The last time I smelt like a G&T was when one got upended into my lap on a recent night out. Luckily, The Library of Fragrance has created a way for you to smell like you favourite libation without wasting your gin. Well, almost.

The Library of Fragrance hit UK shelves last year with a unique selection of singular scents based on iconic and evocative fragrances. The range is certainly unusual when you read the labels (Dirt, Paperback, or Baby Powder for example) but are designed to tap into your olfactory memory. For example, Playdoh will instantly take you back to your toddler days.

The Gin and Tonic* fragrance is, as you can imagine, a zesty, crisp scent with a hit of juniper. To me, it’s a very refreshing scent which is lovely for both men and women and actually reminds me a bit of CK One or something similar. As it’s a cologne it’s quite light and you can layer a few fragrances to create your own bespoke scent. If you wanted to make G&T a bit more feminine, a floral such as Orange Blossom would be a fantastic pair for it. The bottle is a very sleek and simple design – perfect for your handbag.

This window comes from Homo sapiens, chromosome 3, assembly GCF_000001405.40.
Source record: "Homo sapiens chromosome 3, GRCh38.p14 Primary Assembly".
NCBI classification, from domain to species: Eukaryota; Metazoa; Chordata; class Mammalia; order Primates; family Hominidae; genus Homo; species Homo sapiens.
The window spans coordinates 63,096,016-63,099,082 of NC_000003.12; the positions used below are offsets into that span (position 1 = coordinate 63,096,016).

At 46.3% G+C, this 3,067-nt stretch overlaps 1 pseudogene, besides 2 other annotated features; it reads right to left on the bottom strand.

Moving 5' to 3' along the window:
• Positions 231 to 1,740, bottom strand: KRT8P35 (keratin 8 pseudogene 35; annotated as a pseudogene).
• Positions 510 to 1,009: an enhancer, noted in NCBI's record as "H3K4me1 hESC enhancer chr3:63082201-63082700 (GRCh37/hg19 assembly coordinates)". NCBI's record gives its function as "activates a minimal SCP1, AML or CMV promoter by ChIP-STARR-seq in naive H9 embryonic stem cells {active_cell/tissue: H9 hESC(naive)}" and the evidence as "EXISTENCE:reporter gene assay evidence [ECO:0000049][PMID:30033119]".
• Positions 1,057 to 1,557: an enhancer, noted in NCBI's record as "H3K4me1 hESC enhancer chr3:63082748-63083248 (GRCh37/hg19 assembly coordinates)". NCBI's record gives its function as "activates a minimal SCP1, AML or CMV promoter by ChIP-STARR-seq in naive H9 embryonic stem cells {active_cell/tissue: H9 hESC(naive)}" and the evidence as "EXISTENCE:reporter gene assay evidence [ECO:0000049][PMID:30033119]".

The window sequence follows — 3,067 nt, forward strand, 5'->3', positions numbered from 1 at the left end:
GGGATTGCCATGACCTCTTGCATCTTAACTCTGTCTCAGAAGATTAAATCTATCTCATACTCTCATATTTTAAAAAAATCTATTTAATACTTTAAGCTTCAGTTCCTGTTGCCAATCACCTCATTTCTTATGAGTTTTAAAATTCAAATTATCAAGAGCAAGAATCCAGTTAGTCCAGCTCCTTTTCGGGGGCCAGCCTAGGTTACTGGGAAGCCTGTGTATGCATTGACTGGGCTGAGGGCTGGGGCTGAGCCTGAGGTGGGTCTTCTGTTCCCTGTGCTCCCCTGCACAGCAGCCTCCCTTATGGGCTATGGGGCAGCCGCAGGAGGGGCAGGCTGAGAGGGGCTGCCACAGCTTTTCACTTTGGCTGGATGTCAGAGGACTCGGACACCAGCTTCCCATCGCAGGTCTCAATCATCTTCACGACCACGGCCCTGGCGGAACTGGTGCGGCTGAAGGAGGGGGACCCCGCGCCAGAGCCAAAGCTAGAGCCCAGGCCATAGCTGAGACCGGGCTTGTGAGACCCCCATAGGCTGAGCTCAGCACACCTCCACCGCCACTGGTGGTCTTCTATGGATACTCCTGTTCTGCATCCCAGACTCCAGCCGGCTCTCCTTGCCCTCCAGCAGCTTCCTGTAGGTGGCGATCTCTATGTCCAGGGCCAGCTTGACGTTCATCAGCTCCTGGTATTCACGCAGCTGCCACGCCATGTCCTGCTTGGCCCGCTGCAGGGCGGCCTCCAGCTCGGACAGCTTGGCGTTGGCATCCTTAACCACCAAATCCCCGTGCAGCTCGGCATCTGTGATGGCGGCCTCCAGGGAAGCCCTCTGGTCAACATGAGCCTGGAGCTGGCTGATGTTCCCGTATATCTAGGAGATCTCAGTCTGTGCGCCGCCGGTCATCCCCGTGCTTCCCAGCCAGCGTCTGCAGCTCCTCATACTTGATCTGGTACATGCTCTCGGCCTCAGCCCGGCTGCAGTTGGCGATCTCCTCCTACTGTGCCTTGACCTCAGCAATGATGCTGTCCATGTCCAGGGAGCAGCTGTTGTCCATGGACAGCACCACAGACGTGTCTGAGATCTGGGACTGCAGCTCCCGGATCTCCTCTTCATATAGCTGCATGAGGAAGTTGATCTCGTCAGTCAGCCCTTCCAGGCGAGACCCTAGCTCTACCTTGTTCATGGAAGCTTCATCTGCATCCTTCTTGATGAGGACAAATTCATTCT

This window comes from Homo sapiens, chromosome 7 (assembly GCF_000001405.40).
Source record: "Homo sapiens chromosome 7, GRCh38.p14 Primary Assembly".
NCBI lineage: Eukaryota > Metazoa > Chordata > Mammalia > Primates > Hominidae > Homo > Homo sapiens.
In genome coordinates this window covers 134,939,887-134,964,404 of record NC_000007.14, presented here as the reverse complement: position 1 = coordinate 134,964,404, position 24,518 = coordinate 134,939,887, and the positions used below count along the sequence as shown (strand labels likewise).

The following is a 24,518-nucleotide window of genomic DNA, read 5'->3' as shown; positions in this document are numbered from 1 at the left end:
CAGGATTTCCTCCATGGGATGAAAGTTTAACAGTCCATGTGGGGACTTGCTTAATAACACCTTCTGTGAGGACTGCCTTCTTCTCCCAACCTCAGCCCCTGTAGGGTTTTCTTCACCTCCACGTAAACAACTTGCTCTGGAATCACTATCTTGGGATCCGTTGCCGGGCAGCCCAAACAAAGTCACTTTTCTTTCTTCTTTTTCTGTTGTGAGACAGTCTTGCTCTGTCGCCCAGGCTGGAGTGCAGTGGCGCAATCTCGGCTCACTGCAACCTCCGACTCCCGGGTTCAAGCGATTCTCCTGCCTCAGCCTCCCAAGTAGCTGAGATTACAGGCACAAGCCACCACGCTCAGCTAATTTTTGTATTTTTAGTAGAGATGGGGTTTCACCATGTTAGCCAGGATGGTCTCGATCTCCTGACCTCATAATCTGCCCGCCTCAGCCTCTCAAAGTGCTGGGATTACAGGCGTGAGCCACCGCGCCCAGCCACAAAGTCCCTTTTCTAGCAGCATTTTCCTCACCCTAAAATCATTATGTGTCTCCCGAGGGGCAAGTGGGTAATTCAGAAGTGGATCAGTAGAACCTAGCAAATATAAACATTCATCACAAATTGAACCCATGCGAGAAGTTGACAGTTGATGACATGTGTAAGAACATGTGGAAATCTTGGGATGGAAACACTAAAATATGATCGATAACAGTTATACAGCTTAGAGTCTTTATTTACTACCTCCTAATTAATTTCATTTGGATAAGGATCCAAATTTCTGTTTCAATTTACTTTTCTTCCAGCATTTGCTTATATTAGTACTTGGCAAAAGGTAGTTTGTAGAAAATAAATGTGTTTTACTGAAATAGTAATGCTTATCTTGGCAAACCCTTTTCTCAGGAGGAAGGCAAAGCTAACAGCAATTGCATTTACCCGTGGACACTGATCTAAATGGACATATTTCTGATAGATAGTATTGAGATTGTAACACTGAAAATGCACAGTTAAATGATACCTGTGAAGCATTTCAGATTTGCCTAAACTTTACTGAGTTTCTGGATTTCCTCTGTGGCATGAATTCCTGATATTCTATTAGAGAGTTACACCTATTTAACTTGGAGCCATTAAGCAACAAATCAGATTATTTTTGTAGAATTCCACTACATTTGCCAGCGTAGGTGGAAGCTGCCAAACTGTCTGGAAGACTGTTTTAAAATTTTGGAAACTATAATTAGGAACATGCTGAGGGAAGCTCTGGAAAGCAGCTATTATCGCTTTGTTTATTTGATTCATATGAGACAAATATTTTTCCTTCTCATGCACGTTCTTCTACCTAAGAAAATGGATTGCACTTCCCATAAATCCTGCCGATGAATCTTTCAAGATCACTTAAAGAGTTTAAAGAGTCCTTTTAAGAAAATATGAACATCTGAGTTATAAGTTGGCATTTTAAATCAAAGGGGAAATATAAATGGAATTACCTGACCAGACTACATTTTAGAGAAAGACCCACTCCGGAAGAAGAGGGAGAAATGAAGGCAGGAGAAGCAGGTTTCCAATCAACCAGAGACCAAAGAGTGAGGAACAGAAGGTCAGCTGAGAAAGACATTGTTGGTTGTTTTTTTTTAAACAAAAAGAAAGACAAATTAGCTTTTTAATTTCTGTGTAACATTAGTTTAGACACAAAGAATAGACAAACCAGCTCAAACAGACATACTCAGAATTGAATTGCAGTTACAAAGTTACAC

The Library of Fragrance Gin & Tonic Cologne is £15 for 30ml and is available in Boots.

P.S. the background in the photo is the Discover Gin magazine – I seem to have had gin on the mind recently, can’t think why!!

Black Heart Creatives Jewellery Making Workshop

Black Heart Creatives Jewellery Making Workshop

Recently I’ve been amassing quite a collection of laser cut and acrylic jewellery, something about it is really appealing to me at the moment. So when I saw that Charlotte from Black Heart Creatives was running a jewellery making workshop in Bristol of course I snapped up a ticket. With an ‘Under the Sea’ theme, the event promised the chance to make two pieces of totally unique, statement jewellery.

Black Heart Creatives Jewellery Making Workshop 20150409_191446

Our base for the night was The Crazy Fox in the centre of Bristol, a really nice coffee bar which hosts a range of events from art exhibitions to live music. Once refreshments had been bought, our first task was to make a charm bracelet. On our work trays we were given a selection of sea themed charms – shells, seahorses and fishes plus plenty of jump rings a lobster clasp and a length of chain. We were able to measure the chains to fit and then Charlotte showed us the proper way to open and close jump rings – actually a bit of an art!